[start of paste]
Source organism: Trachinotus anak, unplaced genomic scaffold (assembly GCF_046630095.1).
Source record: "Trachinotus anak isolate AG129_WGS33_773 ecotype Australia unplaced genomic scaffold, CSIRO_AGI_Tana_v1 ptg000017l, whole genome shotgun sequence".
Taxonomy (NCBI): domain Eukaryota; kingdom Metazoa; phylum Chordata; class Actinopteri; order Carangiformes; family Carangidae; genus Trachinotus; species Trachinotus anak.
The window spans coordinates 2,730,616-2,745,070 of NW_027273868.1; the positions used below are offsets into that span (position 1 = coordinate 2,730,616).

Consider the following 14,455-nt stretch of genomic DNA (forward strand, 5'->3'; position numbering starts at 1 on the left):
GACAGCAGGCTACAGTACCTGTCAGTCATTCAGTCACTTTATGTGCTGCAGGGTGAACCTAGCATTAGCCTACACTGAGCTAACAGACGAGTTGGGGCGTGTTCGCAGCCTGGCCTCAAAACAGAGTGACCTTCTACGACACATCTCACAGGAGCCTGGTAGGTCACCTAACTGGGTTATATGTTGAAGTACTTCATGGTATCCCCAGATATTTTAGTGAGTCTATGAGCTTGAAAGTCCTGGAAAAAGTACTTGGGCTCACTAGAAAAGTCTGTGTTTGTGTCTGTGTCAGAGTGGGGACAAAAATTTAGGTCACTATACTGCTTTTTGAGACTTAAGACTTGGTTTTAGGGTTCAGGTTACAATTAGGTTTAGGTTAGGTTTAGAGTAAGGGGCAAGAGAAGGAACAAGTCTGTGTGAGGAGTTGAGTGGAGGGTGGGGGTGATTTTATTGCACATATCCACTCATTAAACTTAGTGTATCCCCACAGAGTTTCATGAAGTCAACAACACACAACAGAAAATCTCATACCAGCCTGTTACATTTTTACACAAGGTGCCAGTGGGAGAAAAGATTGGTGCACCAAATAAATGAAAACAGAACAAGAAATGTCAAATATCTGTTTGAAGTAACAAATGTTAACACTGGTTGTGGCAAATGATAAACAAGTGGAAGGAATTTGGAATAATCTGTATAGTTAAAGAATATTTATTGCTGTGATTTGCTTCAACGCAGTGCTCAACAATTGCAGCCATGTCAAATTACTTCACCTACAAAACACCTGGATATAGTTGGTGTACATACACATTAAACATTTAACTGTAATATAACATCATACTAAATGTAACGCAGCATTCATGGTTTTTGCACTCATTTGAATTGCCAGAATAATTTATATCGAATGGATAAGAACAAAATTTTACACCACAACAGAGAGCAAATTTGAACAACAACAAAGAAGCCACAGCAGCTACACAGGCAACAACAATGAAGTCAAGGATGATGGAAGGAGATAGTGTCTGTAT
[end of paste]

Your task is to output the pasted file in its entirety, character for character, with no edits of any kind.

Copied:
Source organism: Trachinotus anak, unplaced genomic scaffold (assembly GCF_046630095.1).
Source record: "Trachinotus anak isolate AG129_WGS33_773 ecotype Australia unplaced genomic scaffold, CSIRO_AGI_Tana_v1 ptg000017l, whole genome shotgun sequence".
Taxonomy (NCBI): domain Eukaryota; kingdom Metazoa; phylum Chordata; class Actinopteri; order Carangiformes; family Carangidae; genus Trachinotus; species Trachinotus anak.
The window spans coordinates 2,730,616-2,745,070 of NW_027273868.1; the positions used below are offsets into that span (position 1 = coordinate 2,730,616).

Consider the following 14,455-nt stretch of genomic DNA (forward strand, 5'->3'; position numbering starts at 1 on the left):
GACAGCAGGCTACAGTACCTGTCAGTCATTCAGTCACTTTATGTGCTGCAGGGTGAACCTAGCATTAGCCTACACTGAGCTAACAGACGAGTTGGGGCGTGTTCGCAGCCTGGCCTCAAAACAGAGTGACCTTCTACGACACATCTCACAGGAGCCTGGTAGGTCACCTAACTGGGTTATATGTTGAAGTACTTCATGGTATCCCCAGATATTTTAGTGAGTCTATGAGCTTGAAAGTCCTGGAAAAAGTACTTGGGCTCACTAGAAAAGTCTGTGTTTGTGTCTGTGTCAGAGTGGGGACAAAAATTTAGGTCACTATACTGCTTTTTGAGACTTAAGACTTGGTTTTAGGGTTCAGGTTACAATTAGGTTTAGGTTAGGTTTAGAGTAAGGGGCAAGAGAAGGAACAAGTCTGTGTGAGGAGTTGAGTGGAGGGTGGGGGTGATTTTATTGCACATATCCACTCATTAAACTTAGTGTATCCCCACAGAGTTTCATGAAGTCAACAACACACAACAGAAAATCTCATACCAGCCTGTTACATTTTTACACAAGGTGCCAGTGGGAGAAAAGATTGGTGCACCAAATAAATGAAAACAGAACAAGAAATGTCAAATATCTGTTTGAAGTAACAAATGTTAACACTGGTTGTGGCAAATGATAAACAAGTGGAAGGAATTTGGAATAATCTGTATAGTTAAAGAATATTTATTGCTGTGATTTGCTTCAACGCAGTGCTCAACAATTGCAGCCATGTCAAATTACTTCACCTACAAAACACCTGGATATAGTTGGTGTACATACACATTAAACATTTAACTGTAATATAACATCATACTAAATGTAACGCAGCATTCATGGTTTTTGCACTCATTTGAATTGCCAGAATAATTTATATCGAATGGATAAGAACAAAATTTTACACCACAACAGAGAGCAAATTTGAACAACAACAAAGAAGCCACAGCAGCTACACAGGCAACAACAATGAAGTCAAGGATGATGGAAGGAGATAGTGTCTGTAT